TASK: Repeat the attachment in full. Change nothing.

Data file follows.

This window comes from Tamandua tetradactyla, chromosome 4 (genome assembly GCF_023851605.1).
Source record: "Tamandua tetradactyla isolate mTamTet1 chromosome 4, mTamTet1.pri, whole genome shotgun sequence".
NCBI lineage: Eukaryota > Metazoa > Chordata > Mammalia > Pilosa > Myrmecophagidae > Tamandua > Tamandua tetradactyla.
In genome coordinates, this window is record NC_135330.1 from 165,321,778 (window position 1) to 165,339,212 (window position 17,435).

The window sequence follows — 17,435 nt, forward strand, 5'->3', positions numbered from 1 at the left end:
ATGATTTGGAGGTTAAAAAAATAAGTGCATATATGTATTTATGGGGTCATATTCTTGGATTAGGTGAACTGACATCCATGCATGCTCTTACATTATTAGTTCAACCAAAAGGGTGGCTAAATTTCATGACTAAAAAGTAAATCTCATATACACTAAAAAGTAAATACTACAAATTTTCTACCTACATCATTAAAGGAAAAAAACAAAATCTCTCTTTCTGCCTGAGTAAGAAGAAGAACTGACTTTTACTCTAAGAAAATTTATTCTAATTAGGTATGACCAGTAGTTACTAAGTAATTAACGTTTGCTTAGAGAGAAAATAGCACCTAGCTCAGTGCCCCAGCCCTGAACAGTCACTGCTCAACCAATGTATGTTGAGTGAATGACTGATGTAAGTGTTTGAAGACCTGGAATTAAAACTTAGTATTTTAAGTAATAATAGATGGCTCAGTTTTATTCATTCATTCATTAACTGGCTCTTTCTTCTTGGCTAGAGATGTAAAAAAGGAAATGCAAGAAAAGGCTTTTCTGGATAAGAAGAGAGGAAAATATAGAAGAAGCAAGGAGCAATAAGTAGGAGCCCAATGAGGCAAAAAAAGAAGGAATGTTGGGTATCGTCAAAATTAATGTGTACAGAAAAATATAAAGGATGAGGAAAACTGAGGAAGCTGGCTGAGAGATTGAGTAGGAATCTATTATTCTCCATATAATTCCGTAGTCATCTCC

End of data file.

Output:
This window comes from Tamandua tetradactyla, chromosome 4 (genome assembly GCF_023851605.1).
Source record: "Tamandua tetradactyla isolate mTamTet1 chromosome 4, mTamTet1.pri, whole genome shotgun sequence".
NCBI lineage: Eukaryota > Metazoa > Chordata > Mammalia > Pilosa > Myrmecophagidae > Tamandua > Tamandua tetradactyla.
In genome coordinates, this window is record NC_135330.1 from 165,321,778 (window position 1) to 165,339,212 (window position 17,435).

The window sequence follows — 17,435 nt, forward strand, 5'->3', positions numbered from 1 at the left end:
ATGATTTGGAGGTTAAAAAAATAAGTGCATATATGTATTTATGGGGTCATATTCTTGGATTAGGTGAACTGACATCCATGCATGCTCTTACATTATTAGTTCAACCAAAAGGGTGGCTAAATTTCATGACTAAAAAGTAAATCTCATATACACTAAAAAGTAAATACTACAAATTTTCTACCTACATCATTAAAGGAAAAAAACAAAATCTCTCTTTCTGCCTGAGTAAGAAGAAGAACTGACTTTTACTCTAAGAAAATTTATTCTAATTAGGTATGACCAGTAGTTACTAAGTAATTAACGTTTGCTTAGAGAGAAAATAGCACCTAGCTCAGTGCCCCAGCCCTGAACAGTCACTGCTCAACCAATGTATGTTGAGTGAATGACTGATGTAAGTGTTTGAAGACCTGGAATTAAAACTTAGTATTTTAAGTAATAATAGATGGCTCAGTTTTATTCATTCATTCATTAACTGGCTCTTTCTTCTTGGCTAGAGATGTAAAAAAGGAAATGCAAGAAAAGGCTTTTCTGGATAAGAAGAGAGGAAAATATAGAAGAAGCAAGGAGCAATAAGTAGGAGCCCAATGAGGCAAAAAAAGAAGGAATGTTGGGTATCGTCAAAATTAATGTGTACAGAAAAATATAAAGGATGAGGAAAACTGAGGAAGCTGGCTGAGAGATTGAGTAGGAATCTATTATTCTCCATATAATTCCGTAGTCATCTCC